The First-Year Curriculum
Your first semester of college can be a challenging one. So much is new and unfamiliar: new living arrangements, a new community of students, increased responsibilities, greater academic challenges. The First-Year Curriculum provides students with support and guidance vital to academic success, and it promotes both engagement and reflection.
We encourage you to explore new intellectual realms by taking a broad range of liberal arts courses throughout your first year at Lang, but we also provide a unique set of courses designed to facilitate your transition into the academic life of the college. These seminars introduce you to a range of disciplines and modes of inquiry. They are also forums in which you can engage in intense discussions with your classmates and professors as you develop the skills you need to grapple with challenging material and diverse perspectives.
First-Year Advising Seminars
Your first-year advising seminar is a regular four-credit academic class; the professor of the course also serves as your faculty advisor. These seminars draw upon a professor’s expertise in certain areas and topics, but they are all designed to be useful and accessible for students across a wide range of interests and academic goals. In addition to teaching this course, your faculty advisor is available throughout the semester to discuss academic policies, registration for classes, and other important matters with students individually or in group appointments. All first-year students must be registered in an advising course for their first semester at Lang.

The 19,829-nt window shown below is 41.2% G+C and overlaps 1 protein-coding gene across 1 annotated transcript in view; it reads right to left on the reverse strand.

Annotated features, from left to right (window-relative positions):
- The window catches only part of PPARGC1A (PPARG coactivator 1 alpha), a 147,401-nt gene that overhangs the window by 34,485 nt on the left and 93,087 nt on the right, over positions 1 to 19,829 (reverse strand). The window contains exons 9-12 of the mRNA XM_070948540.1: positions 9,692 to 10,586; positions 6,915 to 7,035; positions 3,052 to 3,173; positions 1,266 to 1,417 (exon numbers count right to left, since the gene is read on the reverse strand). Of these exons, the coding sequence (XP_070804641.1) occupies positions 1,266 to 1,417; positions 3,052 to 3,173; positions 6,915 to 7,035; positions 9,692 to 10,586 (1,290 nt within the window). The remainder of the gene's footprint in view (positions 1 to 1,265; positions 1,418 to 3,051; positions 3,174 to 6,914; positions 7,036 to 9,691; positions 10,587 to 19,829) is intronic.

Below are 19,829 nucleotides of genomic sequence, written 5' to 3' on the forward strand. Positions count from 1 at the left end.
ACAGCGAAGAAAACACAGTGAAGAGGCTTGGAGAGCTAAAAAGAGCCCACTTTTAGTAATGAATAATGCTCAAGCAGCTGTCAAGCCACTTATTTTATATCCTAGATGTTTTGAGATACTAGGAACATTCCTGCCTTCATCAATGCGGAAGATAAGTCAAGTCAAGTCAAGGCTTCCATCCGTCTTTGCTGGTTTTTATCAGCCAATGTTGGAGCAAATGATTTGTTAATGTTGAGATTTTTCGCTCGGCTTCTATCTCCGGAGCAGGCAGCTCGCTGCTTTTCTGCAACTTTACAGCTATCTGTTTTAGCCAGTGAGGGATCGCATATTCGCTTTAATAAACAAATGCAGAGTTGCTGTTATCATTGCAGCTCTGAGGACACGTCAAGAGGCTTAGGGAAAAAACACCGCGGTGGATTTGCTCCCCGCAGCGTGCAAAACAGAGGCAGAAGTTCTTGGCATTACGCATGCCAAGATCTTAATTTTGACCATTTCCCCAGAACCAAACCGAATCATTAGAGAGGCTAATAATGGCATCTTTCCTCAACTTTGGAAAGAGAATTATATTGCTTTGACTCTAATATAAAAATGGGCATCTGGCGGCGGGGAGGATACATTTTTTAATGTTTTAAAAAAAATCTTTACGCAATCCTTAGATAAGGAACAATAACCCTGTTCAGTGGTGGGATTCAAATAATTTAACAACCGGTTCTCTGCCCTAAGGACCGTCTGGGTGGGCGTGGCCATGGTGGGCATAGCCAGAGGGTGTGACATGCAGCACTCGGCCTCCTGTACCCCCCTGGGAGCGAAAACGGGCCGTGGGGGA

Every fourth class session of the first-year seminar is a workshop led by the Lang seminar fellow assigned to your course. Your seminar fellow is an upper-level Lang student who serves as a peer advisor throughout the semester. These workshops address the transitional issues often confronted by first-year students at Lang. They are designed to help you develop skills in time management, good study habits, critical thinking and seminar discussion techniques, and personal health and safety.
All freshmen are required to fulfill two semesters of expository writing: Writing the Essay 1 and Writing the Essay 2 (4 credits each).
Writing the Essay 1 is an intensive seminar for first-year students to help them develop their ideas through reading and writing. Instructors choose literary topics on the basis of their interests and expertise. The topics, which vary in scope and approach, are geared toward the work of writing and revising essays. Students experiment with a variety of expository and creative styles and proceed through the semester from familiar writing (the personal essay) to more analytical writing (the critical essay). You will emerge from this course with more confidence in your ability to formulate, develop, and express your ideas with the written word.
In Writing the Essay 2, students resume the work of the first course with activities that develop a clear and forceful prose style through close reading and consistent writing and revision. Students are expected to learn research methods and produce at least one in-depth essay that requires library research. Each section of the course may focus on a specific discipline—such as literary criticism, psychology, or cultural studies—and its mode of essay writing (with reading and inquiry conducted at a higher level than in the previous semester). Writing the Essay 2 prepares students for the challenges of writing in a variety of concentrations, since expectations often differ among the disciplines.